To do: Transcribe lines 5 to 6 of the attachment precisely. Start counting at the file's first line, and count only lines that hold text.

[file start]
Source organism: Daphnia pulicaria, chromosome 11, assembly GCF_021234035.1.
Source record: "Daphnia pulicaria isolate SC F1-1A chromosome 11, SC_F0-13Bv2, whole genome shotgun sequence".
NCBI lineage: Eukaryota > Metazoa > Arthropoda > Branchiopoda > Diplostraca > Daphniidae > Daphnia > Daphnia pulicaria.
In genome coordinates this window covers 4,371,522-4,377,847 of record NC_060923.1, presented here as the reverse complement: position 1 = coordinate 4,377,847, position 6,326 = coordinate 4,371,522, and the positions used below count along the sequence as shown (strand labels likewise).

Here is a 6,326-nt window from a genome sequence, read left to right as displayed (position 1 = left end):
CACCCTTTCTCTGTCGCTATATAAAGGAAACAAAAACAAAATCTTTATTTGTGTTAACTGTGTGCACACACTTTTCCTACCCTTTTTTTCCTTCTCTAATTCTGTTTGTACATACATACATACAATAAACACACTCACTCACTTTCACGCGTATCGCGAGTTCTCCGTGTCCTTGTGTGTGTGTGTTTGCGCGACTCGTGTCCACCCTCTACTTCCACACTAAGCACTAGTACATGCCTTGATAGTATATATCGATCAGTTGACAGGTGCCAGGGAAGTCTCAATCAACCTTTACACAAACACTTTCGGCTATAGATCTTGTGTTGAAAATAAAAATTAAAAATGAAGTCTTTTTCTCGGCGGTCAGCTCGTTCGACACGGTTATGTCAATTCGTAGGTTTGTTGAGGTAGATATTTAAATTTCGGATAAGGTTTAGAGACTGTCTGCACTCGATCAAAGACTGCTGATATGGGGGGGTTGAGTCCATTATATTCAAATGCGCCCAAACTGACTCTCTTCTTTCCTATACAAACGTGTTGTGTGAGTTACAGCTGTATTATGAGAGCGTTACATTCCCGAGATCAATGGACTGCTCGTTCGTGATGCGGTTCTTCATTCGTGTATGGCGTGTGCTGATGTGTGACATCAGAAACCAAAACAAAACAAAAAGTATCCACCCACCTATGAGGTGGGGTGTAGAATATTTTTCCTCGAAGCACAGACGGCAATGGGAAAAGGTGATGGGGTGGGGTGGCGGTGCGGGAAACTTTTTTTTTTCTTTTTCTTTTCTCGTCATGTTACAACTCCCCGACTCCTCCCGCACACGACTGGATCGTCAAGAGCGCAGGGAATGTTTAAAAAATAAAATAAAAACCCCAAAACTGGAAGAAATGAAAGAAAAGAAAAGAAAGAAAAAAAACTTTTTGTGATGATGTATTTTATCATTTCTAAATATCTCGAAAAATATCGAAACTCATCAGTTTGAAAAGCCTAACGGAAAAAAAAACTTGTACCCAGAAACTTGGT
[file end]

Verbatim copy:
Here is a 6,326-nt window from a genome sequence, read left to right as displayed (position 1 = left end):
CACCCTTTCTCTGTCGCTATATAAAGGAAACAAAAACAAAATCTTTATTTGTGTTAACTGTGTGCACACACTTTTCCTACCCTTTTTTTCCTTCTCTAATTCTGTTTGTACATACATACATACAATAAACACACTCACTCACTTTCACGCGTATCGCGAGTTCTCCGTGTCCTTGTGTGTGTGTGTTTGCGCGACTCGTGTCCACCCTCTACTTCCACACTAAGCACTAGTACATGCCTTGATAGTATATATCGATCAGTTGACAGGTGCCAGGGAAGTCTCAATCAACCTTTACACAAACACTTTCGGCTATAGATCTTGTGTTGAAAATAAAAATTAAAAATGAAGTCTTTTTCTCGGCGGTCAGCTCGTTCGACACGGTTATGTCAATTCGTAGGTTTGTTGAGGTAGATATTTAAATTTCGGATAAGGTTTAGAGACTGTCTGCACTCGATCAAAGACTGCTGATATGGGGGGGTTGAGTCCATTATATTCAAATGCGCCCAAACTGACTCTCTTCTTTCCTATACAAACGTGTTGTGTGAGTTACAGCTGTATTATGAGAGCGTTACATTCCCGAGATCAATGGACTGCTCGTTCGTGATGCGGTTCTTCATTCGTGTATGGCGTGTGCTGATGTGTGACATCAGAAACCAAAACAAAACAAAAAGTATCCACCCACCTATGAGGTGGGGTGTAGAATATTTTTCCTCGAAGCACAGACGGCAATGGGAAAAGGTGATGGGGTGGGGTGGCGGTGCGGGAAACTTTTTTTTTTCTTTTTCTTTTCTCGTCATGTTACAACTCCCCGACTCCTCCCGCACACGACTGGATCGTCAAGAGCGCAGGGAATGTTTAAAAAATAAAATAAAAACCCCAAAACTGGAAGAAATGAAAGAAAAGAAAAGAAAGAAAAAAAACTTTTTGTGATGATGTATTTTATCATTTCTAAATATCTCGAAAAATATCGAAACTCATCAGTTTGAAAAGCCTAACGGAAAAAAAAACTTGTACCCAGAAACTTGGT